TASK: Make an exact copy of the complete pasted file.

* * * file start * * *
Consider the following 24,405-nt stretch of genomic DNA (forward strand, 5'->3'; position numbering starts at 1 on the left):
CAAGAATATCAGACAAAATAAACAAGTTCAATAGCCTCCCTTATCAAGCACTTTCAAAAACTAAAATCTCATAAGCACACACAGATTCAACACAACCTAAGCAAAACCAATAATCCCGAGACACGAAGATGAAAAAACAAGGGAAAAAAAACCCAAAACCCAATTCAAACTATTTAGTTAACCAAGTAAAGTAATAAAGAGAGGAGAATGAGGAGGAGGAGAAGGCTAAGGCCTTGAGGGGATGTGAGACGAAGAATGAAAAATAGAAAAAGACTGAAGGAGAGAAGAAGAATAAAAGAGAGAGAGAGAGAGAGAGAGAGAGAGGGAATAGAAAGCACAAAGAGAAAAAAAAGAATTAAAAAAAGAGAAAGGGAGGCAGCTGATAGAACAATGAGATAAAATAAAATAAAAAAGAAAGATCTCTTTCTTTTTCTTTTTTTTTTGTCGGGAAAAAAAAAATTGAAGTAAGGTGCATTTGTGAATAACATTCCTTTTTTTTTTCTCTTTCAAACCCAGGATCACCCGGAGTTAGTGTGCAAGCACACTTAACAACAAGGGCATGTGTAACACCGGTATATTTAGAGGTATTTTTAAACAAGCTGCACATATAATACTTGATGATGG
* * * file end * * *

Consider the following 24,405-nt stretch of genomic DNA (forward strand, 5'->3'; position numbering starts at 1 on the left):
CAAGAATATCAGACAAAATAAACAAGTTCAATAGCCTCCCTTATCAAGCACTTTCAAAAACTAAAATCTCATAAGCACACACAGATTCAACACAACCTAAGCAAAACCAATAATCCCGAGACACGAAGATGAAAAAACAAGGGAAAAAAAACCCAAAACCCAATTCAAACTATTTAGTTAACCAAGTAAAGTAATAAAGAGAGGAGAATGAGGAGGAGGAGAAGGCTAAGGCCTTGAGGGGATGTGAGACGAAGAATGAAAAATAGAAAAAGACTGAAGGAGAGAAGAAGAATAAAAGAGAGAGAGAGAGAGAGAGAGAGAGAGGGAATAGAAAGCACAAAGAGAAAAAAAAGAATTAAAAAAAGAGAAAGGGAGGCAGCTGATAGAACAATGAGATAAAATAAAATAAAAAAGAAAGATCTCTTTCTTTTTCTTTTTTTTTTGTCGGGAAAAAAAAAATTGAAGTAAGGTGCATTTGTGAATAACATTCCTTTTTTTTTTCTCTTTCAAACCCAGGATCACCCGGAGTTAGTGTGCAAGCACACTTAACAACAAGGGCATGTGTAACACCGGTATATTTAGAGGTATTTTTAAACAAGCTGCACATATAATACTTGATGATGG